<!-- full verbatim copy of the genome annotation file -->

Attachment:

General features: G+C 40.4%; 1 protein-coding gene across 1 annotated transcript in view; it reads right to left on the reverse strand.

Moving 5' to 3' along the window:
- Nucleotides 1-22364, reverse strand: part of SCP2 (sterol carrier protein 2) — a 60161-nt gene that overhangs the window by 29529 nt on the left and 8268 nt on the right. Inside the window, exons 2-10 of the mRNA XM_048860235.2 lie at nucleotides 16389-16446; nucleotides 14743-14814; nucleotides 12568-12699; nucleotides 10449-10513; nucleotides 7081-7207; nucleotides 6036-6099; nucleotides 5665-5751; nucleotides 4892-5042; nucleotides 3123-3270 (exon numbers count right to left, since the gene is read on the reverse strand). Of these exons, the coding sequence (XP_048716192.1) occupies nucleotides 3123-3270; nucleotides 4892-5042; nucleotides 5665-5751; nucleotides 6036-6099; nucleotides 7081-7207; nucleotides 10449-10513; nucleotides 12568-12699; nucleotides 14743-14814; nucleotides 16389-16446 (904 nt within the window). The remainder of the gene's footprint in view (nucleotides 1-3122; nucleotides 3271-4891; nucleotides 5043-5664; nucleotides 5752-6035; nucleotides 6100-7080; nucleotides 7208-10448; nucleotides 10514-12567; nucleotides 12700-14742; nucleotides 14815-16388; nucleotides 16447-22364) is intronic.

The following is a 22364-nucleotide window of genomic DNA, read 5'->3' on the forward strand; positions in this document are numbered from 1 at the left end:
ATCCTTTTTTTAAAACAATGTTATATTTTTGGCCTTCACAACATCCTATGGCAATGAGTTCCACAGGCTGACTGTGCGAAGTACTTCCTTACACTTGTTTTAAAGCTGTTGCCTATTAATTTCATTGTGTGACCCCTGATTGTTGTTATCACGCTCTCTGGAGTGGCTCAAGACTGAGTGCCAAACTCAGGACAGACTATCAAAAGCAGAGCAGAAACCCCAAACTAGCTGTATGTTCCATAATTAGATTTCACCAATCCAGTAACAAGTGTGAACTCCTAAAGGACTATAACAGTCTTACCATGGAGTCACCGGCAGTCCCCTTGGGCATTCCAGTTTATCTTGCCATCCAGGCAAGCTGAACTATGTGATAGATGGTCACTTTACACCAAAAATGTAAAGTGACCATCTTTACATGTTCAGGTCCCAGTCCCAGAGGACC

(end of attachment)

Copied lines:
General features: G+C 40.4%; 1 protein-coding gene across 1 annotated transcript in view; it reads right to left on the reverse strand.

Moving 5' to 3' along the window:
- Nucleotides 1-22364, reverse strand: part of SCP2 (sterol carrier protein 2) — a 60161-nt gene that overhangs the window by 29529 nt on the left and 8268 nt on the right. Inside the window, exons 2-10 of the mRNA XM_048860235.2 lie at nucleotides 16389-16446; nucleotides 14743-14814; nucleotides 12568-12699; nucleotides 10449-10513; nucleotides 7081-7207; nucleotides 6036-6099; nucleotides 5665-5751; nucleotides 4892-5042; nucleotides 3123-3270 (exon numbers count right to left, since the gene is read on the reverse strand). Of these exons, the coding sequence (XP_048716192.1) occupies nucleotides 3123-3270; nucleotides 4892-5042; nucleotides 5665-5751; nucleotides 6036-6099; nucleotides 7081-7207; nucleotides 10449-10513; nucleotides 12568-12699; nucleotides 14743-14814; nucleotides 16389-16446 (904 nt within the window). The remainder of the gene's footprint in view (nucleotides 1-3122; nucleotides 3271-4891; nucleotides 5043-5664; nucleotides 5752-6035; nucleotides 6100-7080; nucleotides 7208-10448; nucleotides 10514-12567; nucleotides 12700-14742; nucleotides 14815-16388; nucleotides 16447-22364) is intronic.

The following is a 22364-nucleotide window of genomic DNA, read 5'->3' on the forward strand; positions in this document are numbered from 1 at the left end:
ATCCTTTTTTTAAAACAATGTTATATTTTTGGCCTTCACAACATCCTATGGCAATGAGTTCCACAGGCTGACTGTGCGAAGTACTTCCTTACACTTGTTTTAAAGCTGTTGCCTATTAATTTCATTGTGTGACCCCTGATTGTTGTTATCACGCTCTCTGGAGTGGCTCAAGACTGAGTGCCAAACTCAGGACAGACTATCAAAAGCAGAGCAGAAACCCCAAACTAGCTGTATGTTCCATAATTAGATTTCACCAATCCAGTAACAAGTGTGAACTCCTAAAGGACTATAACAGTCTTACCATGGAGTCACCGGCAGTCCCCTTGGGCATTCCAGTTTATCTTGCCATCCAGGCAAGCTGAACTATGTGATAGATGGTCACTTTACACCAAAAATGTAAAGTGACCATCTTTACATGTTCAGGTCCCAGTCCCAGAGGACC